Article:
As part of my work, I teach online courses. In some cases, this type of work requires that I speak to students on the phone. The calls are usually because the learner has fallen behind with their work, and they are offering an explanation regarding their substandard performance.
The excuses are usually ones that I’ve heard before. For example, the hard disk crashed, the student became suddenly ill, or a new project was assigned and time ran short. As an online student myself for many years, I have a good understanding of the challenges faced by virtual learners, and can anticipate most of the discussion.
I recently received a call from Mark, who had fallen behind on his homework. I contacted him several days ago regarding the past due assignments. In fact, we were in Week 3, and he had failed to complete any work. With just a few weeks remaining, he was going to fail. During the call, he promised to get back on track and reinforced that I would be impressed with his level of effort.
After reviewing the grades for the current week, I noticed that Mark was still doing very little. I planned to call Mark again, but he beat me to the punch.
Here is the conversation:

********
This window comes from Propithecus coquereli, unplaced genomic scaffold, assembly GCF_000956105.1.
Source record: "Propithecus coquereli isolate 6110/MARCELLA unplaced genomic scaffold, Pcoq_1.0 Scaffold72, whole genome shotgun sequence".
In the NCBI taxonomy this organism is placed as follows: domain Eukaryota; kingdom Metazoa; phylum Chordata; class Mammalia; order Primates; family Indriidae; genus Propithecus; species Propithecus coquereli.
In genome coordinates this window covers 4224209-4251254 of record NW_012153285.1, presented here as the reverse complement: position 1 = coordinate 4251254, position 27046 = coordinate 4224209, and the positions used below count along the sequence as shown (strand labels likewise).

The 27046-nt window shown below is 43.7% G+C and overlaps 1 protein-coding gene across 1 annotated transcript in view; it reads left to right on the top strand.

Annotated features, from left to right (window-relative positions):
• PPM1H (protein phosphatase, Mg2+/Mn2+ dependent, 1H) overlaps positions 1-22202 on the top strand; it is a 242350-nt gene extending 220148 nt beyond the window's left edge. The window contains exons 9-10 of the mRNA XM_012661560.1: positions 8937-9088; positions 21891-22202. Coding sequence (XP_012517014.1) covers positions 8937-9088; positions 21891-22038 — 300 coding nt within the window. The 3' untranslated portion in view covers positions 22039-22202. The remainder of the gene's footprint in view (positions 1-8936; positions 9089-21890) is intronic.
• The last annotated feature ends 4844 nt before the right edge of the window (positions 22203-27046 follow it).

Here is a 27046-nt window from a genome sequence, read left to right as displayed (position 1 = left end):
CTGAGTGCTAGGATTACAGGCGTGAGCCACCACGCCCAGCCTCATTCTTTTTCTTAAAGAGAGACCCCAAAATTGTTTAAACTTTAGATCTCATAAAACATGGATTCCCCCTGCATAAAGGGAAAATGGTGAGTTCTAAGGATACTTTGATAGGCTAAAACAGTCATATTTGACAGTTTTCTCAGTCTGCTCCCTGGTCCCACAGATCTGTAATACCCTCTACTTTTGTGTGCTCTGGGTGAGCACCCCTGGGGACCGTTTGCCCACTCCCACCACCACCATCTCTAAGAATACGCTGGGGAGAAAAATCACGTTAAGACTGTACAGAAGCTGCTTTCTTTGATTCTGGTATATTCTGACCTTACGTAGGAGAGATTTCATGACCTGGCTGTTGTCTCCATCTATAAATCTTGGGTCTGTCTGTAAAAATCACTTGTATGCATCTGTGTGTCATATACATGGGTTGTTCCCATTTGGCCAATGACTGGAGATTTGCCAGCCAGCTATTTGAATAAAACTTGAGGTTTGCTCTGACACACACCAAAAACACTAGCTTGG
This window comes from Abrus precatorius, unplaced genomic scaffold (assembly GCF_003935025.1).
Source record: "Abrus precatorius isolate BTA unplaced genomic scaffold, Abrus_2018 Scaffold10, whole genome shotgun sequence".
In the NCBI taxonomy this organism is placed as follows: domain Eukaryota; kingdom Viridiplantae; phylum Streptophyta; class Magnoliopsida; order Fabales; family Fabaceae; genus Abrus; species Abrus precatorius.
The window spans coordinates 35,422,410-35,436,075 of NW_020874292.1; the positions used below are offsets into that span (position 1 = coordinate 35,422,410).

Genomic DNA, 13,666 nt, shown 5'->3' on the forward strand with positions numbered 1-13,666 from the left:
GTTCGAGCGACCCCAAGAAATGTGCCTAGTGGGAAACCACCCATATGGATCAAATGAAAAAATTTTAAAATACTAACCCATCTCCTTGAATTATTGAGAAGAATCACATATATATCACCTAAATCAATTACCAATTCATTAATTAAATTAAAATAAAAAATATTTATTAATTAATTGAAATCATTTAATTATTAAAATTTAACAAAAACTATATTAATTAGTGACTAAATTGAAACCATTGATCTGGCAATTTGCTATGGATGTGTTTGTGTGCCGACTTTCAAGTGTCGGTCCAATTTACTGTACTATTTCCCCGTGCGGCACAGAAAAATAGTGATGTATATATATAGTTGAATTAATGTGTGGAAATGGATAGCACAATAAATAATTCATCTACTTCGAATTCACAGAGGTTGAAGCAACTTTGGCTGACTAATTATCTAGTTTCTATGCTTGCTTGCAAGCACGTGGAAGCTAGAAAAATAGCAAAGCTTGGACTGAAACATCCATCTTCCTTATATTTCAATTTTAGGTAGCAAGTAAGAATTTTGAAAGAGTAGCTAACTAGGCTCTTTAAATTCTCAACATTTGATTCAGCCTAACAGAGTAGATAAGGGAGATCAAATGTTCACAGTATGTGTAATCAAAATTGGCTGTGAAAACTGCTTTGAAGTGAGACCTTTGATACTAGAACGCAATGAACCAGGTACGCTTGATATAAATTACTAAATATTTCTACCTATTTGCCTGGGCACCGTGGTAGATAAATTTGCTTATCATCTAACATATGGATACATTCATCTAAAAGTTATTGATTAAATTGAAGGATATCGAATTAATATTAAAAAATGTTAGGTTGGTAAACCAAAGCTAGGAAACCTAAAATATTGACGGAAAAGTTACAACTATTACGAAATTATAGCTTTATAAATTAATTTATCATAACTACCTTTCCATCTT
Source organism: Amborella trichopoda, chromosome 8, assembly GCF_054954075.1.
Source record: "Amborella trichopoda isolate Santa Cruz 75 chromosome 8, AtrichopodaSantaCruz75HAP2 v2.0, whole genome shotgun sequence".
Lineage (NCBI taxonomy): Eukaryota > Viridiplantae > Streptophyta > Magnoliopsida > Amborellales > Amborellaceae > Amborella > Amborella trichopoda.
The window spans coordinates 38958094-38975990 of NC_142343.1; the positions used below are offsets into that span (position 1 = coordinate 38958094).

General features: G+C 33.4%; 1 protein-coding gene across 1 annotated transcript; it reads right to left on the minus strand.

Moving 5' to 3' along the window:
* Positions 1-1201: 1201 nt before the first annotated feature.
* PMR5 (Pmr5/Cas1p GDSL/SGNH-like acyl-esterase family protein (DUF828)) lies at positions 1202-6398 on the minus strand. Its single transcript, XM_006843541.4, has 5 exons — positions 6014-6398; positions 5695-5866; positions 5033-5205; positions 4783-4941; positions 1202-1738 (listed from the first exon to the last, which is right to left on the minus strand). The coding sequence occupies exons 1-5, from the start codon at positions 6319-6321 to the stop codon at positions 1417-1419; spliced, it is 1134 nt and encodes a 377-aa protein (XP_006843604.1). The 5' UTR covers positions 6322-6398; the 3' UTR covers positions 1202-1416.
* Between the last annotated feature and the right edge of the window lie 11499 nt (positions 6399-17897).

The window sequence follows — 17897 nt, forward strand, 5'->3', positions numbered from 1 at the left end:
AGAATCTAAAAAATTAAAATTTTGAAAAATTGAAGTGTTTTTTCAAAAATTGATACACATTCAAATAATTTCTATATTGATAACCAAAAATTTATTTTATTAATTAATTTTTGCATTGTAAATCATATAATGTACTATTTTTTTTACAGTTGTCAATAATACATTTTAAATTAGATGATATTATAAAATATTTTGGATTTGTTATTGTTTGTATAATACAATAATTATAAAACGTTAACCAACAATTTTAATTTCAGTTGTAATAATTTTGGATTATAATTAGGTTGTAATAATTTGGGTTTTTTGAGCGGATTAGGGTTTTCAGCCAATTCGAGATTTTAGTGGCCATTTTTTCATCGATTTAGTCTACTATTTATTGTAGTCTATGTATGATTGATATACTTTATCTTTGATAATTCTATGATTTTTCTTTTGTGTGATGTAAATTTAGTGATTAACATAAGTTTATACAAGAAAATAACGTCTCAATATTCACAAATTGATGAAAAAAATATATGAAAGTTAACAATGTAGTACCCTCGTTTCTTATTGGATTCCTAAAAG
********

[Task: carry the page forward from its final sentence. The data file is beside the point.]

Mark: Hello, Dr. Flores. This is Mark from the computer class. [Using generic names usually means they don’t know the class they are taking.]
Me: Hi, Mark. I suppose you are talking about The Fundamentals of Information Technology, correct?
Mark: Yes. That’s the one.
Me: Ok! What’s up?
Mark: If you remember, we talked last week, and I let you know that the entire internet was down for a 30-mile radius where I live. No one could access anything online for about a week, including me. [It’s unusual to me that an entire 30-mile radius had zero access to the web for a week here in the United States, but I wasn’t going to call ISPs in the region to confirm.]
Me: Ok, Mark. What’s the status with the work where you are behind?
Mark: Do you mind holding? I have another call.
Me: Ok. [I suppose someone “important” was calling.]
Mark: [On the other call, Mark was speaking to his wife: “Hi, Honey. I’m talking to this guy at school. Can I call you back later? Yes … I will get the stuff on the way home.]
I had to take that call. It was my wife.
Me: Mark, you are clear with the requirements, so please make sure to get those done. We only have a few weeks to go.
Mark: For sure. I will get it done.
Me: Thank you, Mark. See you in class.
Somewhere along the way, I learned the importance of professionalism. I have encountered workplace situations similar to what occurred with this student. In this case, the student called because he was failing to do the assigned work. He mentioned that he could not access the internet for more than a week, even though this is an online class. Finally, he was a bit unprofessional to put me on hold, and tell his wife that he was talking to a “guy at school.”
You must be concerned with the impression you give others, especially those in leadership positions. If you fail to conduct your work and yourself in a professional manner, you can become irrelevant in just a matter of seconds.